While Everygame Poker has always accepted players from Michigan this article is about a change in the Michigan law regarding online poker rooms operating from within Michigan.
For years, Michigan residents have been waiting for locally-based online poker rooms to open their doors. And finally, they are going to get what they wished for.
In a short while, Michigan will open online venues, offer poker no deposit bonuses, and most importantly – it might join forces with other states.
Now is your chance to learn all about the latest developments in the legalization of online poker in the Great Lake State. Find out when locals will be able to have some fun with the best casino games, and join the fun yourself!
Legalizing Online Poker in Michigan
A little over a year ago, Michigan Governor Gretchen Whitmer signed House Bill 4311. It allowed the Michigan Gaming Control Board (MGCB) to issue licenses for online and mobile gambling venues, which was long overdue.
After passing the Lawful Internet Gaming Act, Michigan became the 6th US state to offer online poker and other gambling services. Now, there are nine operators who are allowed to offer sports betting and online casino services and several more that were approved to provide sports betting only.
However, a launch date still hasn't been announced. On January 12th, 2021, the MGCB will discuss the future of online poker in the state, clearing up a few minor - yet importnat - details. The goal was to launch gambling services by mid-January, but that means any legal issues must be resolved quickly and efficiently.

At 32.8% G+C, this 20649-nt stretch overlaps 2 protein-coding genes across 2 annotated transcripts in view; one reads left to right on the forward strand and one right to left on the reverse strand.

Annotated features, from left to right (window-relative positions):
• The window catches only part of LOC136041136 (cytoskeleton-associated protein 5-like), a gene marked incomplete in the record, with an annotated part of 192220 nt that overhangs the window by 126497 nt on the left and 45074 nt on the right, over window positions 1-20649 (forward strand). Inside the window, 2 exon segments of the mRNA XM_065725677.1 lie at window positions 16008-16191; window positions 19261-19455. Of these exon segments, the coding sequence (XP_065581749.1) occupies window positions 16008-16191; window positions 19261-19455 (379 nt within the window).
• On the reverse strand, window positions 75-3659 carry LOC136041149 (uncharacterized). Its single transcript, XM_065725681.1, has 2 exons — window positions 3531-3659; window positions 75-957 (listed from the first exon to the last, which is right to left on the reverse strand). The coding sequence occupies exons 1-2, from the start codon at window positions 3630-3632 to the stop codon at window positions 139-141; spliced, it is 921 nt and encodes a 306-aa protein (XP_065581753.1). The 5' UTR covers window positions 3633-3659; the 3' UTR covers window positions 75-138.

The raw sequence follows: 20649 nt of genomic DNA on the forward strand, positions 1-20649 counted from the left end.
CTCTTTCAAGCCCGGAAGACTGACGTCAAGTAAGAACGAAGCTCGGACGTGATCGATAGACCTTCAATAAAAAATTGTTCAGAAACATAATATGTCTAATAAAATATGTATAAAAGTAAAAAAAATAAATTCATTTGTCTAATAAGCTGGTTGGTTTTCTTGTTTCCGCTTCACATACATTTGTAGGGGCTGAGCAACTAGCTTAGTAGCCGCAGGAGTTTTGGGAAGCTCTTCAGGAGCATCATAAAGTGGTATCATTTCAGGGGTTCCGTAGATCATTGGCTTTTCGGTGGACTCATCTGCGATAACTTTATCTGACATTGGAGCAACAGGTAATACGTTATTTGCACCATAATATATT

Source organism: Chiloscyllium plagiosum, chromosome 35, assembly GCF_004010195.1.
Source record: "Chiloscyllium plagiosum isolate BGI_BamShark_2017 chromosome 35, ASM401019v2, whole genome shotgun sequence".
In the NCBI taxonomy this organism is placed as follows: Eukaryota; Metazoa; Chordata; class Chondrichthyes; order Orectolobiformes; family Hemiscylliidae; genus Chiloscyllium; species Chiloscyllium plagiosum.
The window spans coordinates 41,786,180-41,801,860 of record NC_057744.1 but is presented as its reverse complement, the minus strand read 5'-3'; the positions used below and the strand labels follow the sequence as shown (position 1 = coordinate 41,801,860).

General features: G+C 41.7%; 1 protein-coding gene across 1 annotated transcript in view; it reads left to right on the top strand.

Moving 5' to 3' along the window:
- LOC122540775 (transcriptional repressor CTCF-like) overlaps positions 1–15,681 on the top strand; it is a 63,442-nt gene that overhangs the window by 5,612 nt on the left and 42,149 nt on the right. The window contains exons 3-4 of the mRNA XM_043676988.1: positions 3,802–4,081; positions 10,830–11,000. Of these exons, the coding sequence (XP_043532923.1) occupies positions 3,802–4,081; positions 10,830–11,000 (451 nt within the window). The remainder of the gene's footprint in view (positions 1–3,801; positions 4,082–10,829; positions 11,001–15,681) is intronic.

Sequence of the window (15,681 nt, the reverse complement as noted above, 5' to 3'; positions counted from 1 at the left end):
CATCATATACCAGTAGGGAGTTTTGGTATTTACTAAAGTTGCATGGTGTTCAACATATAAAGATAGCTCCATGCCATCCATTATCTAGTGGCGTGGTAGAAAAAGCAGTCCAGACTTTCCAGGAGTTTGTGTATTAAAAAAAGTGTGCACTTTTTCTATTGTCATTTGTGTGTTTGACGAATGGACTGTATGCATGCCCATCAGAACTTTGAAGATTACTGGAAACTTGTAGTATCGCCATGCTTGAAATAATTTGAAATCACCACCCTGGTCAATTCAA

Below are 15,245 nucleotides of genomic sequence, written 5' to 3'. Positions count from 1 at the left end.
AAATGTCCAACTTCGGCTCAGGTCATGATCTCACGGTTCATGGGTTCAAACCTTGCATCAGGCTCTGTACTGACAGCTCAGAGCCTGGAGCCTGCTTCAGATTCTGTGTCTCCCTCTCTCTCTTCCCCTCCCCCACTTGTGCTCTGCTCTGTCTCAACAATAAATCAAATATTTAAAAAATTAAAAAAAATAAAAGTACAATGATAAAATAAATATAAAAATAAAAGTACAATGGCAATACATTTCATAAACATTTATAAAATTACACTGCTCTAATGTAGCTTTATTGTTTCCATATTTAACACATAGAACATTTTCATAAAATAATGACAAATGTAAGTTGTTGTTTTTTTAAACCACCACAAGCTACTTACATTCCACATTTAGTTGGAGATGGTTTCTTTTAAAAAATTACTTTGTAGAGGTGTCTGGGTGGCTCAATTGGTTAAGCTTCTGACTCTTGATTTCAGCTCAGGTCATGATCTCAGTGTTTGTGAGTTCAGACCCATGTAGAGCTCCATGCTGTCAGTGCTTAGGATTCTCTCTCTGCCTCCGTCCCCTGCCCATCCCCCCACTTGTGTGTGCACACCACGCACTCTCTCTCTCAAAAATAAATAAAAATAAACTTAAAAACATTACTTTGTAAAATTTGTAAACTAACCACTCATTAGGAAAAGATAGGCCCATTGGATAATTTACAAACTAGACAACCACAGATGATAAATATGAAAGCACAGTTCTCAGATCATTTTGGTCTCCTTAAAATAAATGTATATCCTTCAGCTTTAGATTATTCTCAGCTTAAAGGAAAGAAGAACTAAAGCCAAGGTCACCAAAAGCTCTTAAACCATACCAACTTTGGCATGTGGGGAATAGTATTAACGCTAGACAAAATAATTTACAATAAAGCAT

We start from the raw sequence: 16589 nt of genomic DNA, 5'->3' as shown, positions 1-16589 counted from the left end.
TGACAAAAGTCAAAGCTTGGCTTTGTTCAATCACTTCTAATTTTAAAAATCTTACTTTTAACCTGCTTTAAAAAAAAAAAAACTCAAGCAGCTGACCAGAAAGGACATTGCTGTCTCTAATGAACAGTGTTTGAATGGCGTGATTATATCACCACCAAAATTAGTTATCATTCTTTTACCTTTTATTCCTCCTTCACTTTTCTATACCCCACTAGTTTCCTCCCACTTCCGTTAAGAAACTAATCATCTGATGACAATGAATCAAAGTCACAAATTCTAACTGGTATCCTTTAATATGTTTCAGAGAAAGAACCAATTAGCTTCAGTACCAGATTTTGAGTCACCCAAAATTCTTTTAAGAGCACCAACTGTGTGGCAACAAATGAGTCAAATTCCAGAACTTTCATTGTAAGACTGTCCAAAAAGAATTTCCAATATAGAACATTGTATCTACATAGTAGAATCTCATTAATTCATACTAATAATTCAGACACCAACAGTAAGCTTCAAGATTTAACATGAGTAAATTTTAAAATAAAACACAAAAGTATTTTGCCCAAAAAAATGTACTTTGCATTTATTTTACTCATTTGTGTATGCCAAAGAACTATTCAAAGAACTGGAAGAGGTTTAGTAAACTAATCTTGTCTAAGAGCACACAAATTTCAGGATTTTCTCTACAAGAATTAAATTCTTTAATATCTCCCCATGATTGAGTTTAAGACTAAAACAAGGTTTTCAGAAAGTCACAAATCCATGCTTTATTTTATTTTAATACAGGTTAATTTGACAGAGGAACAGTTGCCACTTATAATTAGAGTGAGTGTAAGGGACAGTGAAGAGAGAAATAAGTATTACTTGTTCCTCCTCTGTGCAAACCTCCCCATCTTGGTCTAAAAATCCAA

Interstate Poker Confirmed
Originally, the Lawful Internet Gaming Act didn't allow shared liquidity, but Senator Curtis Hertel Jr. strived to rectify the issue. He introduced another bill, SB 991, that will allow the MGCB to enter into agreements with other states and jurisdictions.
The bill clearly states that Michigan will have the option to cooperate with different US states, but international liquidity is not discussed. On October 1st, the proposed amendment was approved and written into law.
However, that doesn't mean local players will be able to enjoy the benefits of interstate gambling straight away. It is more likely that immediately after the launch, players will be able to compete against local players only. Apparently, it will take at least 90 additional days before shared liquidity can even come up, so players must remain patient. Experts believe that shared liquidity is unlikely to become a reality before April.
If Michigan does allow shared liquidity in the near future, it will join three other states – Delaware, New Jersey, and Nevada – in the Multi-State Internet Gaming Agreement.
Hopefully, online poker will be one of the first games that operators will offer to local players, but there is still no guarantee that will happen.
Let the Games Begin
Michigan officials have been trying to legalize online poker for years now. But time and time again, politicians shut down relevant bills in fear it will hurt the education system.
However, now that most concerns were put to rest, as tax revisions made everything easier, nothing stands in the way of online poker venues.
The only question that remains is whether online poker operators will be ready to open their doors the moment the MGCB gives the green light. Hopefully, locals will be able to enjoy playing poker – maybe even against players from other states – sooner rather than later.